Govt may curb export of rice to maintain ‘food security’
The proposal being weighed by the ministries of commerce and food talks of banning the export of white broken rice, officials said
New Delhi: India is considering restricting the export of rice to maintain its “national food security” following an anticipated drop in kharif or summer-sown paddy output due to a poor monsoon in key producer states and to put a lid on cereal prices, an official aware of the development said.
The proposal being weighed by the ministries of commerce and food talks of banning the export of white broken rice, the person said, adding that other varieties as well as premium basmati rice will continue to be exported.
Poor rains will also crimp yields, prompting a late switch by many farmers to other crops in rice-growing states where rainfall was deficient. The government is considering banning export of white broken rice only because that will be sufficient to ensure domestic demand is met adequately and global demand for this variety of rice is estimated to be high due to drought in many parts of the world, the person quoted above said.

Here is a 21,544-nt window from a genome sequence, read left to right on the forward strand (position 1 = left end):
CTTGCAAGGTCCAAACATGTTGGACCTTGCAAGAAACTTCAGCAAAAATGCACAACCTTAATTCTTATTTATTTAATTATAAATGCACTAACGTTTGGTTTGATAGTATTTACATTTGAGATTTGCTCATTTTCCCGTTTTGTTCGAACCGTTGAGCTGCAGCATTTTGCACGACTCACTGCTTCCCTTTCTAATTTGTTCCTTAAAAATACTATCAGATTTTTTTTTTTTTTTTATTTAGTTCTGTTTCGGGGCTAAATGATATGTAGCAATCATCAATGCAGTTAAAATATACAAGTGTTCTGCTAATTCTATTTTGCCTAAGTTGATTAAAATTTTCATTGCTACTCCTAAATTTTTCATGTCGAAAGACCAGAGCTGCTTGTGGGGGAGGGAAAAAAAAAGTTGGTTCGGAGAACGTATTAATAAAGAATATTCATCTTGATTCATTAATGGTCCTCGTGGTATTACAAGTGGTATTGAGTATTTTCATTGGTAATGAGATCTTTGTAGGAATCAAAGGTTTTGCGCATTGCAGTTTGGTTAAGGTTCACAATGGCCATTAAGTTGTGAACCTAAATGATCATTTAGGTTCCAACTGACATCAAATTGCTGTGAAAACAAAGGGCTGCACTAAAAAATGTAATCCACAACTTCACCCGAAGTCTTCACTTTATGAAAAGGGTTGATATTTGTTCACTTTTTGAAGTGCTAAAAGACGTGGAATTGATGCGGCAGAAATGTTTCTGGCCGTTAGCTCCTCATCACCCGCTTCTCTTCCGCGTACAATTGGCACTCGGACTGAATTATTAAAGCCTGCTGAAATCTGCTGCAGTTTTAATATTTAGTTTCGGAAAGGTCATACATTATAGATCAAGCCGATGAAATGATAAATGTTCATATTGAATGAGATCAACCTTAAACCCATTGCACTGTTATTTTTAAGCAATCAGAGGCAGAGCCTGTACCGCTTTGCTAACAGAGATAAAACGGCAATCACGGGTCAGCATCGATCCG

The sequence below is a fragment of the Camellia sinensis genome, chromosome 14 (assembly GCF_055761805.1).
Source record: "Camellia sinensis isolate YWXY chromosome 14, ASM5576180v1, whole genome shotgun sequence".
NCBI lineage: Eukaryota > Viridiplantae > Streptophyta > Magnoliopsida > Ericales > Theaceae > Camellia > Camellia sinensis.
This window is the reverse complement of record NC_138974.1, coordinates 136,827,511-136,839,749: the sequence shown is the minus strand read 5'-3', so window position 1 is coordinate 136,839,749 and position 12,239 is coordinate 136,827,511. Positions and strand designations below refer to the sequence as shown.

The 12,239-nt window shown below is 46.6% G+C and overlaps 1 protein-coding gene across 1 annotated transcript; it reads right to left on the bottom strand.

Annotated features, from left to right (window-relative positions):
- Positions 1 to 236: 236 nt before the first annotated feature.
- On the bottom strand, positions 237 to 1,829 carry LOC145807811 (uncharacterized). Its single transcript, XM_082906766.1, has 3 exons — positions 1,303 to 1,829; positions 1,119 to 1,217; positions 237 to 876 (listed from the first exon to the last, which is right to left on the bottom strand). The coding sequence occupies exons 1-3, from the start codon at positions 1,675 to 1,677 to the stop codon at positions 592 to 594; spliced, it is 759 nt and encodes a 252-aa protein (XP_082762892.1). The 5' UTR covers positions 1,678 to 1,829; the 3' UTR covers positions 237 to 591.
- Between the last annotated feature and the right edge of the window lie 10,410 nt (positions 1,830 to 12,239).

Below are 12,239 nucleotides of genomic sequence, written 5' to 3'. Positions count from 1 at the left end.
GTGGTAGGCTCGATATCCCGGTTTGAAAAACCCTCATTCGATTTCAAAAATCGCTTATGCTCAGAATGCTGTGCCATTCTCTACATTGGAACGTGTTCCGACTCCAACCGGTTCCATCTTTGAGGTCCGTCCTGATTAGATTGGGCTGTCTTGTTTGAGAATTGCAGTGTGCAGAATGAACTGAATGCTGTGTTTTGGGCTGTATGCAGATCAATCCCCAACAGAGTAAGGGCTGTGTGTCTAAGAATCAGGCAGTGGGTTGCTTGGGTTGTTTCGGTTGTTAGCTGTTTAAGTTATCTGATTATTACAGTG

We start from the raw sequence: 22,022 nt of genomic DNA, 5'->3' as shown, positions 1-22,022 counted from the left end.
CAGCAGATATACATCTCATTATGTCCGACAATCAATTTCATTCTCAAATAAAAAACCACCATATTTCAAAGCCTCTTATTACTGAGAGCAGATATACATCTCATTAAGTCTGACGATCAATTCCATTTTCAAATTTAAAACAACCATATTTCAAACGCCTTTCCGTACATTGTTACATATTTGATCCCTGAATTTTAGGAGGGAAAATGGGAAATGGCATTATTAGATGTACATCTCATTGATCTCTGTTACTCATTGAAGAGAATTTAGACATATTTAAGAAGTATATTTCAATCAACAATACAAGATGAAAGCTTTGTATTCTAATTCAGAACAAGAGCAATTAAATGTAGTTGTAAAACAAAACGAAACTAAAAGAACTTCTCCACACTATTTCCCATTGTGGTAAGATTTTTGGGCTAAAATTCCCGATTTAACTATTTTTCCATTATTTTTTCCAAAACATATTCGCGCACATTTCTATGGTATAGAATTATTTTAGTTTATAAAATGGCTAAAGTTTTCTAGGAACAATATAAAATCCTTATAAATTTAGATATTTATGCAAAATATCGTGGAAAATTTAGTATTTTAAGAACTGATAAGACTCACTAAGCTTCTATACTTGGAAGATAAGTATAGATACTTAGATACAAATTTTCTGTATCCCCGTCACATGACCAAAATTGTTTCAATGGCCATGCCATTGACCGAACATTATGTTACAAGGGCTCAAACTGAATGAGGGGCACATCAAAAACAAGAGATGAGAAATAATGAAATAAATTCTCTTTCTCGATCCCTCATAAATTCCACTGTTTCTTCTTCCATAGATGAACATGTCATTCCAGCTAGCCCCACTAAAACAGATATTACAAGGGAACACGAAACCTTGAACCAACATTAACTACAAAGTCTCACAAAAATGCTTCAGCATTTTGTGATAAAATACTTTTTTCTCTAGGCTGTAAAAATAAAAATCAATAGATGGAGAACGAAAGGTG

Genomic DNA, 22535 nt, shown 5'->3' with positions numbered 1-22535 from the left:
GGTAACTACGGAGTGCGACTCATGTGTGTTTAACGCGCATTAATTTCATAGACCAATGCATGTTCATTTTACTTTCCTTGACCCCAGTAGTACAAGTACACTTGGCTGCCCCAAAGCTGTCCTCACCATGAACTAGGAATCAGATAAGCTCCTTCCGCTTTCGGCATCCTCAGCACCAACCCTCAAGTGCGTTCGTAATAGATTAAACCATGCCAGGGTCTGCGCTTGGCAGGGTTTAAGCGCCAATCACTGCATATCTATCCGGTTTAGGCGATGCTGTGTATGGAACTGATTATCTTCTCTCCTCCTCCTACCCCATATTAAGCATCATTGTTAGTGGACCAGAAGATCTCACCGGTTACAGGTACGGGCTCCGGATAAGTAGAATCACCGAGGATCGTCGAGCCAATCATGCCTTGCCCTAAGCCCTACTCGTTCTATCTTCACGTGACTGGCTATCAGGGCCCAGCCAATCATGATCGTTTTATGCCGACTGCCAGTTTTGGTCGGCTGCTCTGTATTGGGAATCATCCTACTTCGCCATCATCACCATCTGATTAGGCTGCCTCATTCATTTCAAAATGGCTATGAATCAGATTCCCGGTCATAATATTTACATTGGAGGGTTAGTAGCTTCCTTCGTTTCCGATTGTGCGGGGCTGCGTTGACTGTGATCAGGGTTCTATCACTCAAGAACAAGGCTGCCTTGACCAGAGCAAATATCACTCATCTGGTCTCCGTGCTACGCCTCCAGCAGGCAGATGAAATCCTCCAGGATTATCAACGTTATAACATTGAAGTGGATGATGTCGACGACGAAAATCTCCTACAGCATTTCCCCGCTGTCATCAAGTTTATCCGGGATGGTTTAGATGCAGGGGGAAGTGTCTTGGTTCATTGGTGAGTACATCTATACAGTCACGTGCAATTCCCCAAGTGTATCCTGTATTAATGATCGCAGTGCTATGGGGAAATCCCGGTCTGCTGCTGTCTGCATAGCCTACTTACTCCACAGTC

Unlike wheat, India is a major exporter of rice. In 2021-22, the country exported nearly 22 million tonne of rice, about a sixth of its total output. India accounts for 40% of the world’s rice shipments.
A patchy monsoon has upended the country’s paddy crop in several states, such as Bihar, Uttar Pradesh, West Bengal and Jharkhand. The total area under paddy, the main summer staple, has shrunk by 7.6% to 36 million hectares compared to 39 million hectares sown last year at this time of the year, according to official estimates.
Prices of rice will rise above minimum support prices because of the expected lower production,” said Rahul Chauhan, an analyst with IGrain Pvt Ltd, a commodity-trading firm.
The country had banned private exports of wheat in May after a scorching early summer crimped wheat output by an estimated 2.5%
Despite forecast of a normal monsoon, summer rainfall, which waters nearly 60% of crops, was scanty or uneven in the paddy-growing states. Overall, the rain-bearing system has been 8% surplus between June 1 and August 26. However, states Uttar Pradesh, Bihar, West Bengal and Jharkhand have seen monsoon deficiencies of nearly 45%, 41%, 27% and 26% respectively.
As on August 1, the state-run Food Corporation of India had 41 million tonnes of milled and rice paddy stocks, while the buffer requirement for the season is 13.5 million tonnes. The government had earlier said that India has adequate cereal stocks to meet its food security needs.